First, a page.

The festival showcased about 25 short films, dramas and documentaries. A festival audience of about 350 cheered “Obsession” footage of Winston Churchill, after booing the film’s shots of filmmaker Michael Moore

A more sobering part of “Obsession” was its excerpts from a 2003 Arab miniseries, in which actors portrayed Jews killing a Christian child for his blood during Passover.

Harvard Law School professor Alan Dershowitz told the filmmakers that Hollywood’s studio brass might understand Islamic extremism better, “if terrorism had struck on the West Coast rather than on the East Coast.”

U.S. Rep. Ed Royce (R-Fullerton) made a cameo appearance at the festival, where he hobnobbed with Jewish Republicans, including Santa Monica dentist Joel Strom and Laura Willick, Jewish outreach committee chair of the Southern California Republican Club.

After watching “Obsession,” Willick said, “If students were to see this, it would open their minds to the actual threats we face. It’s just a matter of can we get this out to the liberals?”

Winning Liberty’s short film award was a 30-minute exploration of college political correctness called, “Brainwashing 201: The Second Semester,” with the short’s honorees including producer and Encino attorney Blaire Greenberg.

The festival also debuted a 72-minute travelogue on Israel called “Entering Zion.”

At a panel discussion, Seattle-based Jewish talk show host and festival board member Michael Medved praised the pro-Israel film and joked about conspiracy theories on Jewish control of the media.

“With all of this ‘Jewish control,'” Medved said, “a great film about Israel had a self-raised budget of about $7,000.” — David Finnigan, Contributing Writer

Lack of Jewish Life in Greece Just Myth


When twilight descends on mountain villages and sun-kissed beaches, sociable Greeks make their way to tiny sidewalk cafes. They toast the end of the workday with anise-flavored ouzo, accompanied by plates of broiled octopus and green olives.

Dinner in the taverna is a long, lingering affair filled with an array of garlicky salads, fish, meat and maybe a slice of phylo-wrapped kasseri. As the night winds down, life moves to the cafeneion, where sweet and potent Greek coffee and perhaps a nibble of baklava serve as the perfect nightcap.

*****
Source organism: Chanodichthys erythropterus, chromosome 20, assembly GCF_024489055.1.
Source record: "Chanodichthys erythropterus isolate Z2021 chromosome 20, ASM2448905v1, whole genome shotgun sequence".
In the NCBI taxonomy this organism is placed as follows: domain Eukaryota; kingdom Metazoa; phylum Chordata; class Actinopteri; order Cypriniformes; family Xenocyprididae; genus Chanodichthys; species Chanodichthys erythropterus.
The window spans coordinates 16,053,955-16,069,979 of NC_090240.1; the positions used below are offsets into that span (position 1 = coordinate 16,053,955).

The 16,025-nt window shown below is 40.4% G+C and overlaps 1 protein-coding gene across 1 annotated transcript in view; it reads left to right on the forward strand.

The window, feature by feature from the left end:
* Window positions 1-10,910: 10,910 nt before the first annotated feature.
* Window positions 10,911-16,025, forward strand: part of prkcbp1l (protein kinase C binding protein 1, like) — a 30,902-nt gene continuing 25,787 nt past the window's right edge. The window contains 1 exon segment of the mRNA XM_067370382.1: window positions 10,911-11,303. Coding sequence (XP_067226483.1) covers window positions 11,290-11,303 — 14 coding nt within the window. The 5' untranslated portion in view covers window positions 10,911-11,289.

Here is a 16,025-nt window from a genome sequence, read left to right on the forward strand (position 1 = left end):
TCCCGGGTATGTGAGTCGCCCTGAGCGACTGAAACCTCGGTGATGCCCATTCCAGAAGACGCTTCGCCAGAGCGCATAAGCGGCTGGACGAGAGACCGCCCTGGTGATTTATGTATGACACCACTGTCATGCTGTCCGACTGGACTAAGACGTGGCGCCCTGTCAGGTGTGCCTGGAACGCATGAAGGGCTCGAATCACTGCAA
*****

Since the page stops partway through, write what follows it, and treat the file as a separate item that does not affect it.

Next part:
Poets have been known to wax lyrical about “the glory that was Greece.” Yet a visitor to Greece today quickly finds that the glory’s not only in the past tense. While those who built the shrines to Zeus and Apollo are long gone, the people who inhabit modern Greece are unquestionably alive.

The nation’s once-proud Jewish population, which dates back to Alexander the Great, was largely decimated during World War II. But from Rhodes to Athens, Greece’s rich Judaic history and culture are being preserved, and the seeds of the Jewish community are beginning to take root again.

Athens, a megalopolis whose population tops 3 million, has all the hallmarks of a major city: museums, theaters, office towers, the occasional Starbucks. Still, it remains quintessentially Greek.

Armed guards in short, pleated skirts; tasseled caps, and shoes with floppy pompoms keep watch in front of Parliament, across the street from Athens’ Syntagma (Constitution) Square. At regular intervals, they solemnly perform an oddly lopsided strut, complete with high kicks and sustained balletic poses. It’s a hint that the impulse to break out the dance moves is deeply rooted in the Greek soul.

Part of the thrill of Athens is that history is everywhere. A shady café in Plaka borders the delightful Tower of the Winds, dating from the time when Julius Caesar’s Romans ruled Greece. On a shopping expedition to the Athens Flea Market, tourists find themselves skirting the Ancient Agora, where Socrates and Plato once strolled. The city’s main bus lines terminate not far from the massive, horseshoe-shaped Panathenaic Stadium. Built in the fourth century CE on the ruins of an earlier stadium, it was restored for the first modern Olympic Games in 1896, and played a dramatic role in the opening ceremonies of the Athens Olympiad of 2004.